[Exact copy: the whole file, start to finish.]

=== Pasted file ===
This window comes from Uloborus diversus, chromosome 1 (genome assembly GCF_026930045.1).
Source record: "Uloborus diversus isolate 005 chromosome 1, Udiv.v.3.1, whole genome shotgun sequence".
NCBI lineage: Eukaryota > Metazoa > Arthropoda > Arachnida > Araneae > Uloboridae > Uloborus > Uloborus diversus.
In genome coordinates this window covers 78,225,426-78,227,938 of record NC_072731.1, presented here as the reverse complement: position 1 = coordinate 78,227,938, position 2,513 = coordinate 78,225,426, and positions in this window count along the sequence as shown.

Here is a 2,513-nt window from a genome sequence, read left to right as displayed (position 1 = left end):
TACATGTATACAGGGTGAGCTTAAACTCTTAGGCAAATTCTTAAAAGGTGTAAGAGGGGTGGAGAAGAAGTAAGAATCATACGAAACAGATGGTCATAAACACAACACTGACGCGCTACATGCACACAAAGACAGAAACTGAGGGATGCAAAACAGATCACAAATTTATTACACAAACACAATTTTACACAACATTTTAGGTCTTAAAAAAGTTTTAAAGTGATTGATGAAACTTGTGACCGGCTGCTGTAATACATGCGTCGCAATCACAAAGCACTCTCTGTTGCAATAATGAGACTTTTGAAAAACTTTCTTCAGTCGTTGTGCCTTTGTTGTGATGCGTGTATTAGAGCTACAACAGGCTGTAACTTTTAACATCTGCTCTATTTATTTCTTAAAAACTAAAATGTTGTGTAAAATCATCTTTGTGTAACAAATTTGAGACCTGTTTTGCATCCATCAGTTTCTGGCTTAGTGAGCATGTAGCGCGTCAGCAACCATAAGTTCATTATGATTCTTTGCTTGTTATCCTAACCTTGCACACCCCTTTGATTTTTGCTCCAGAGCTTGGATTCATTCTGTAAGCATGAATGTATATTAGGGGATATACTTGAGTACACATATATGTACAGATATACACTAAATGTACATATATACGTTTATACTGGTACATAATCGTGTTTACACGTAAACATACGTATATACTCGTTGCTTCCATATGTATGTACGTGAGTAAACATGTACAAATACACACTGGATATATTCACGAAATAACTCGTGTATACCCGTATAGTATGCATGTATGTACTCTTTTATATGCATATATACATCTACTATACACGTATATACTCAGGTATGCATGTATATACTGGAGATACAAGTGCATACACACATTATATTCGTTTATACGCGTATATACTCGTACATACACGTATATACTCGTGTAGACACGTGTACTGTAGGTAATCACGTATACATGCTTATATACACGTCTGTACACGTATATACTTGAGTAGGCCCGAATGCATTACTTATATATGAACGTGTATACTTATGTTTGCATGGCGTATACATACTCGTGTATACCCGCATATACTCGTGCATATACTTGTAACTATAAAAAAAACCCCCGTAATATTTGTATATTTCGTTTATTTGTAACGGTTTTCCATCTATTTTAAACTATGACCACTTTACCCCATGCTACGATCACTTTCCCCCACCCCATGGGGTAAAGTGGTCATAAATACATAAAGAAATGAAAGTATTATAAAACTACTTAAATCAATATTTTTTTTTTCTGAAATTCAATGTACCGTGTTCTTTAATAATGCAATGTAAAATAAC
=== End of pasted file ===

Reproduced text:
This window comes from Uloborus diversus, chromosome 1 (genome assembly GCF_026930045.1).
Source record: "Uloborus diversus isolate 005 chromosome 1, Udiv.v.3.1, whole genome shotgun sequence".
NCBI lineage: Eukaryota > Metazoa > Arthropoda > Arachnida > Araneae > Uloboridae > Uloborus > Uloborus diversus.
In genome coordinates this window covers 78,225,426-78,227,938 of record NC_072731.1, presented here as the reverse complement: position 1 = coordinate 78,227,938, position 2,513 = coordinate 78,225,426, and positions in this window count along the sequence as shown.

Here is a 2,513-nt window from a genome sequence, read left to right as displayed (position 1 = left end):
TACATGTATACAGGGTGAGCTTAAACTCTTAGGCAAATTCTTAAAAGGTGTAAGAGGGGTGGAGAAGAAGTAAGAATCATACGAAACAGATGGTCATAAACACAACACTGACGCGCTACATGCACACAAAGACAGAAACTGAGGGATGCAAAACAGATCACAAATTTATTACACAAACACAATTTTACACAACATTTTAGGTCTTAAAAAAGTTTTAAAGTGATTGATGAAACTTGTGACCGGCTGCTGTAATACATGCGTCGCAATCACAAAGCACTCTCTGTTGCAATAATGAGACTTTTGAAAAACTTTCTTCAGTCGTTGTGCCTTTGTTGTGATGCGTGTATTAGAGCTACAACAGGCTGTAACTTTTAACATCTGCTCTATTTATTTCTTAAAAACTAAAATGTTGTGTAAAATCATCTTTGTGTAACAAATTTGAGACCTGTTTTGCATCCATCAGTTTCTGGCTTAGTGAGCATGTAGCGCGTCAGCAACCATAAGTTCATTATGATTCTTTGCTTGTTATCCTAACCTTGCACACCCCTTTGATTTTTGCTCCAGAGCTTGGATTCATTCTGTAAGCATGAATGTATATTAGGGGATATACTTGAGTACACATATATGTACAGATATACACTAAATGTACATATATACGTTTATACTGGTACATAATCGTGTTTACACGTAAACATACGTATATACTCGTTGCTTCCATATGTATGTACGTGAGTAAACATGTACAAATACACACTGGATATATTCACGAAATAACTCGTGTATACCCGTATAGTATGCATGTATGTACTCTTTTATATGCATATATACATCTACTATACACGTATATACTCAGGTATGCATGTATATACTGGAGATACAAGTGCATACACACATTATATTCGTTTATACGCGTATATACTCGTACATACACGTATATACTCGTGTAGACACGTGTACTGTAGGTAATCACGTATACATGCTTATATACACGTCTGTACACGTATATACTTGAGTAGGCCCGAATGCATTACTTATATATGAACGTGTATACTTATGTTTGCATGGCGTATACATACTCGTGTATACCCGCATATACTCGTGCATATACTTGTAACTATAAAAAAAACCCCCGTAATATTTGTATATTTCGTTTATTTGTAACGGTTTTCCATCTATTTTAAACTATGACCACTTTACCCCATGCTACGATCACTTTCCCCCACCCCATGGGGTAAAGTGGTCATAAATACATAAAGAAATGAAAGTATTATAAAACTACTTAAATCAATATTTTTTTTTTCTGAAATTCAATGTACCGTGTTCTTTAATAATGCAATGTAAAATAAC